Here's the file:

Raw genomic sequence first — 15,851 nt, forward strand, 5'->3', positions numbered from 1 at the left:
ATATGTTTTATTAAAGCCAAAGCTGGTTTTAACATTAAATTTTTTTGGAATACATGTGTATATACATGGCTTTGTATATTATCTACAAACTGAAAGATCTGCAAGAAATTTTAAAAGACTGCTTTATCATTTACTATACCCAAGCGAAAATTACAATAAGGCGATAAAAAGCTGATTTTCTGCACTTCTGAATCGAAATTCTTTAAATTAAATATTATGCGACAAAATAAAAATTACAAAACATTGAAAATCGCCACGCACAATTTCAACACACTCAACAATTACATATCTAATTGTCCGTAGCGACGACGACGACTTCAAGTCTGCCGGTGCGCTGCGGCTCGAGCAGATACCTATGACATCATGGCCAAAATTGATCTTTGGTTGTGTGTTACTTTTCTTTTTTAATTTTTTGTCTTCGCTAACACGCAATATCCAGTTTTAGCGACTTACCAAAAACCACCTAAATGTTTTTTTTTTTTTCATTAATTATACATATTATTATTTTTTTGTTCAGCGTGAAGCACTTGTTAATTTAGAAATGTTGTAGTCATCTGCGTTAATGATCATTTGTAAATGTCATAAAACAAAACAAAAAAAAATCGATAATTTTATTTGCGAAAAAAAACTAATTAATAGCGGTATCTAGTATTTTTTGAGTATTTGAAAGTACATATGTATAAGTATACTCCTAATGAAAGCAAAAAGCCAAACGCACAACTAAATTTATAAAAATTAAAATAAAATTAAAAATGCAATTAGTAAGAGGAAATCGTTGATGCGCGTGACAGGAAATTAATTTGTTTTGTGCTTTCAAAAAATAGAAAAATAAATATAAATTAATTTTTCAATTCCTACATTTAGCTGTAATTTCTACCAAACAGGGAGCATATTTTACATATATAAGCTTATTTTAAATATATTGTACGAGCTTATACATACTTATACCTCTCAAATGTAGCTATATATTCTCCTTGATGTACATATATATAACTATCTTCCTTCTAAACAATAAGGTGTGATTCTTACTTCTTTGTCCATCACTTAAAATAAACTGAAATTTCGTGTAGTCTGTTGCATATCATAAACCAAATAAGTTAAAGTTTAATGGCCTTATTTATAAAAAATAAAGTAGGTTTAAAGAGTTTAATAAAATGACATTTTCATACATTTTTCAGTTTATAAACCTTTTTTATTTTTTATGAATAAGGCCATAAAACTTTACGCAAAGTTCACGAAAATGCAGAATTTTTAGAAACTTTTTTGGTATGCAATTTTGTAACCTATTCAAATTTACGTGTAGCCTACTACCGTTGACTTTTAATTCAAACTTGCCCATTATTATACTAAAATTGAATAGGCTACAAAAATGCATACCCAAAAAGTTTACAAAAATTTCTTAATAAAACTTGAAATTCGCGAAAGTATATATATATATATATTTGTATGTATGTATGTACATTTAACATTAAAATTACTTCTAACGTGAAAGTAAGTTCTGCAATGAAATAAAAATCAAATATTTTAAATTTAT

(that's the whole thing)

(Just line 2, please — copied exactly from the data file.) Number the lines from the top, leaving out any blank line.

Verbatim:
ATATGTTTTATTAAAGCCAAAGCTGGTTTTAACATTAAATTTTTTTGGAATACATGTGTATATACATGGCTTTGTATATTATCTACAAACTGAAAGATCTGCAAGAAATTTTAAAAGACTGCTTTATCATTTACTATACCCAAGCGAAAATTACAATAAGGCGATAAAAAGCTGATTTTCTGCACTTCTGAATCGAAATTCTTTAAATTAAATATTATGCGACAAAATAAAAATTACAAAACATTGAAAATCGCCACGCACAATTTCAACACACTCAACAATTACATATCTAATTGTCCGTAGCGACGACGACGACTTCAAGTCTGCCGGTGCGCTGCGGCTCGAGCAGATACCTATGACATCATGGCCAAAATTGATCTTTGGTTGTGTGTTACTTTTCTTTTTTAATTTTTTGTCTTCGCTAACACGCAATATCCAGTTTTAGCGACTTACCAAAAACCACCTAAATGTTTTTTTTTTTTTCATTAATTATACATATTATTATTTTTTTGTTCAGCGTGAAGCACTTGTTAATTTAGAAATGTTGTAGTCATCTGCGTTAATGATCATTTGTAAATGTCATAAAACAAAACAAAAAAAAATCGATAATTTTATTTGCGAAAAAAAACTAATTAATAGCGGTATCTAGTATTTTTTGAGTATTTGAAAGTACATATGTATAAGTATACTCCTAATGAAAGCAAAAAGCCAAACGCACAACTAAATTTATAAAAATTAAAATAAAATTAAAAATGCAATTAGTAAGAGGAAATCGTTGATGCGCGTGACAGGAAATTAATTTGTTTTGTGCTTTCAAAAAATAGAAAAATAAATATAAATTAATTTTTCAATTCCTACATTTAGCTGTAATTTCTACCAAACAGGGAGCATATTTTACATATATAAGCTTATTTTAAATATATTGTACGAGCTTATACATACTTATACCTCTCAAATGTAGCTATATATTCTCCTTGATGTACATATATATAACTATCTTCCTTCTAAACAATAAGGTGTGATTCTTACTTCTTTGTCCATCACTTAAAATAAACTGAAATTTCGTGTAGTCTGTTGCATATCATAAACCAAATAAGTTAAAGTTTAATGGCCTTATTTATAAAAAATAAAGTAGGTTTAAAGAGTTTAATAAAATGACATTTTCATACATTTTTCAGTTTATAAACCTTTTTTATTTTTTATGAATAAGGCCATAAAACTTTACGCAAAGTTCACGAAAATGCAGAATTTTTAGAAACTTTTTTGGTATGCAATTTTGTAACCTATTCAAATTTACGTGTAGCCTACTACCGTTGACTTTTAATTCAAACTTGCCCATTATTATACTAAAATTGAATAGGCTACAAAAATGCATACCCAAAAAGTTTACAAAAATTTCTTAATAAAACTTGAAATTCGCGAAAGTATATATATATATATATTTGTATGTATGTATGTACATTTAACATTAAAATTACTTCTAACGTGAAAGTAAGTTCTGCAATGAAATAAAAATCAAATATTTTAAATTTAT